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Week 1 - Phishing

During the last few years, we have seen an increase in phishing attacks due to the shift to work-from-home jobs. These attacks come in different forms, so it is essential to understand and learn what these attacks consist of to prevent them from harming you. CSUN is always hard at work implementing features to stop phishing attacks coming into CSUN and onto its users. Nonetheless, it is still crucial that you take extra precautions to stay ahead of these attacks and minimize threats to your online presence. Knowing what to look for and what not to do when encountering a phishing-like threat is a great way to start.

Types of Phishing

Spear Phishing

These attacks on a user are typically through email to gather sensitive information about the user. These emails can look like they are from a legitimate service such as Netflix, asking you to sign in to your account. Once you sign into the fake login, the attacker can extract your login credentials for their nefarious use.

  • Look at the sender's email. Most of the time, the sender's email is not a part of the company's email domain.
  • Look for spelling errors.
  • Do not click on any links sent by these emails.
  • Block the email sender.

Whaling Attacks

Cybercriminals use this type of attack to impersonate a senior player at an organization and target other individuals within the organization. For example, you may receive an email pretending to be your boss or co-worker asking for sensitive information. Cybercriminals aim to gain this sensitive information, such as credentials, to gain computer system access.

  • Look at the sender's email and confirm if that is their email.
  • Look for unusual and out of the ordinary requests.
  • Do not click on any links within the email.
  • Follow up with your higher-up for confirmation of identity.

Vishing Attacks

These attacks are the fraudulent practice of making phone calls purporting to be from reputable companies to trick individuals into revealing personal information. Common vishing attacks include compromised bank or credit card accounts, Medicare or Social Security, and IRS scams. Remember the following:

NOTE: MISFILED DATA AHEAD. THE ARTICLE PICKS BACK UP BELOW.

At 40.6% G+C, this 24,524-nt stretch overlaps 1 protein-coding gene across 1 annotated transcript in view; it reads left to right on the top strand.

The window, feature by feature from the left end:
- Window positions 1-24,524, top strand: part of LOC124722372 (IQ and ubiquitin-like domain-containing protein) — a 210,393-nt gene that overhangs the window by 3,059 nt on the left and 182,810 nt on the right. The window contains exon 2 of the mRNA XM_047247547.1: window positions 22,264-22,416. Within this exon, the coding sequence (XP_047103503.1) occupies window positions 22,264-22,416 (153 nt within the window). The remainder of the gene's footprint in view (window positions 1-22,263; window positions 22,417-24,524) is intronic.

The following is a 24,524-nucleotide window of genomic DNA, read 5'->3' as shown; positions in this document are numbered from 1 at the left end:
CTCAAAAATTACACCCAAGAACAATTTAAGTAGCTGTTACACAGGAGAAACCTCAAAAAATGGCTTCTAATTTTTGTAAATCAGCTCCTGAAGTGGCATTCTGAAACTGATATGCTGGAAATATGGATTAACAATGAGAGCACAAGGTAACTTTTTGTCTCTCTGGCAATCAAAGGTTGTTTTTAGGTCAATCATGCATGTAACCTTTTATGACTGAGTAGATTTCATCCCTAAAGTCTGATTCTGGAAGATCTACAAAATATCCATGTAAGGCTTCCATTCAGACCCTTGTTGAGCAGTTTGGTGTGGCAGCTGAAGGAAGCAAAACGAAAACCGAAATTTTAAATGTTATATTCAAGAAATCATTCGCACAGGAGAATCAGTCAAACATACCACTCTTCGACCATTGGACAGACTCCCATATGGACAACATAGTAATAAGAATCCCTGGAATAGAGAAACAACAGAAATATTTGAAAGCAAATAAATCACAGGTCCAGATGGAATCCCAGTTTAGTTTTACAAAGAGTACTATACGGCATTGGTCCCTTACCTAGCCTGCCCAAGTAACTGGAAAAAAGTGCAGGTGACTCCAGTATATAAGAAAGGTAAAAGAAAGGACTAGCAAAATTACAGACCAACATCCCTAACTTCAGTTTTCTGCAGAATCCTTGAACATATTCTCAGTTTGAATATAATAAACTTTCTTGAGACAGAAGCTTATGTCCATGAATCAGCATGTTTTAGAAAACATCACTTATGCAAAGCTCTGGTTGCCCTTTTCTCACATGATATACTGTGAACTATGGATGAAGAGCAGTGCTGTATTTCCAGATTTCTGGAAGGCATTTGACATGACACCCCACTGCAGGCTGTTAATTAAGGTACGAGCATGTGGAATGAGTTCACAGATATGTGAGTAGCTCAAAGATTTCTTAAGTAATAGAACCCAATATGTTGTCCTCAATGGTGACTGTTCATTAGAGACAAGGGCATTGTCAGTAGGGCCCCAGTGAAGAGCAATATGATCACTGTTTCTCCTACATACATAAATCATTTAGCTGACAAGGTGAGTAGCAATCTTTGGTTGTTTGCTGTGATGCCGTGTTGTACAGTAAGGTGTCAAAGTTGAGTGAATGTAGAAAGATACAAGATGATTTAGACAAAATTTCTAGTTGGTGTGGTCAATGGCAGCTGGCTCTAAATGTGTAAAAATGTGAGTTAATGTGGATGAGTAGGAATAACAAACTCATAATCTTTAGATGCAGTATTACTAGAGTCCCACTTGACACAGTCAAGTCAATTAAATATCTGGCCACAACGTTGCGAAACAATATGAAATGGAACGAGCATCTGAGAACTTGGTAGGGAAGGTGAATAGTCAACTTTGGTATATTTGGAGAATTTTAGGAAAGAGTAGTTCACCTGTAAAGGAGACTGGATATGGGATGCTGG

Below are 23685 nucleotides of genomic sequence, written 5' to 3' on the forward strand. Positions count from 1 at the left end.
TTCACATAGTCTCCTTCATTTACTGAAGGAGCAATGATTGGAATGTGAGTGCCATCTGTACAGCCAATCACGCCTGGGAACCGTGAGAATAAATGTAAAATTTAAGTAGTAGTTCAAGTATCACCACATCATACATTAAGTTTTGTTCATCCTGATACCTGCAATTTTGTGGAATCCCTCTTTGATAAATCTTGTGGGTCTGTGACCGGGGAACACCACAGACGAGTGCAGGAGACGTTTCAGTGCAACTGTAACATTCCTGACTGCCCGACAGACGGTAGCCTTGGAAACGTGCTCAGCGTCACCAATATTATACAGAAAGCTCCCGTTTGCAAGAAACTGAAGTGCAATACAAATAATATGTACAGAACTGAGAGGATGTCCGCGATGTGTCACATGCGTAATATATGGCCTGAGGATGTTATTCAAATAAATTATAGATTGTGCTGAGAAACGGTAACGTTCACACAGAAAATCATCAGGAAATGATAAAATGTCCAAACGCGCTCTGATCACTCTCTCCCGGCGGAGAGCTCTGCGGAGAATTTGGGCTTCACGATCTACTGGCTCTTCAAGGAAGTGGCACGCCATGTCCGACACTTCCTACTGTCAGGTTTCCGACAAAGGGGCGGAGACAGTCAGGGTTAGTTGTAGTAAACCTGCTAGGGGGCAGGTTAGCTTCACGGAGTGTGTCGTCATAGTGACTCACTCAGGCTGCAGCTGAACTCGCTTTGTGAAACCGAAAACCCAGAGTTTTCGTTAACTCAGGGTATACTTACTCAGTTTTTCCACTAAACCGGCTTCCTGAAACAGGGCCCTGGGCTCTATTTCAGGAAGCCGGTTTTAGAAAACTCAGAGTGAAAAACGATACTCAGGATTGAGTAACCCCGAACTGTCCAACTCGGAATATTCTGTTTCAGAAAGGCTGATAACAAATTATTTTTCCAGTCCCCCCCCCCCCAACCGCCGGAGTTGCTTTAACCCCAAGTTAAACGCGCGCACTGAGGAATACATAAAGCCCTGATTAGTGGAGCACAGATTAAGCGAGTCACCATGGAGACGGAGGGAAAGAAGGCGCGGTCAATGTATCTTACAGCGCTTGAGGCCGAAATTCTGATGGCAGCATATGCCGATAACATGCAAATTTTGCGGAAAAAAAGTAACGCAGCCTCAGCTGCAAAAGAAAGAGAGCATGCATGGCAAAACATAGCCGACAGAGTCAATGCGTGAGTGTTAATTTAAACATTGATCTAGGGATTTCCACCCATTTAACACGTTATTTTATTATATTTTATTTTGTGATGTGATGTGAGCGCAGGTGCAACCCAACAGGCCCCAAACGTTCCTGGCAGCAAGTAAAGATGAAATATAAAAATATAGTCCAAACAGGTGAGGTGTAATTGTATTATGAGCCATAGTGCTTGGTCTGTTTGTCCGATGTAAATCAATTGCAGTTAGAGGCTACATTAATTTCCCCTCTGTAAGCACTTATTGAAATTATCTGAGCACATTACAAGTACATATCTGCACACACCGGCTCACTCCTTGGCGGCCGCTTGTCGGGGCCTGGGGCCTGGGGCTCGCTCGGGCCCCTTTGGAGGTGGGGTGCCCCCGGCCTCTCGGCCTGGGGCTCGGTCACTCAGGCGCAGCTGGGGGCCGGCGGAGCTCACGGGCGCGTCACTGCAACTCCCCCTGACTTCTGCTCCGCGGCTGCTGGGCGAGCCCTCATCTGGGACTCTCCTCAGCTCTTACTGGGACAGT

• Government agencies never inquire by calling
  • Screen calls from unknown numbers
  • Do not give out personal information such as SSN, bank, or credit card information.
  • Do not press buttons or respond to prompts

Before You Click

Before you click on any links, hover over the desired link to verify the website you will be redirected to. DO NOT click on links sent in suspicious emails or instant messages, as they may appear legitimate but may be malicious. When in doubt, go directly to the desired website rather than click on a link.

Never Give Out Personal Information

Generally, you should never give out personally identifiable information to any source you do not trust. Some phishing pages will redirect you to a specifically crafted webpage where they will ask you for information. If you hover over the URL link, you may be able to tell if the website is legitimate. Most often, companies will have their name in the URL. Be wary of any email asking for any personal information. Before sending any information, make sure the email is legitimate or by making sure it is not coming from a malicious email. Do not open any files unless you are aware of what contents are in the file.

Return to October National Cyber-Security Awareness Month 

Follow along each week of October as we give tips to help keep your online life safe and secure. Share your appreciation for NCSAM with #BeCyberSmart and #CyberAware.

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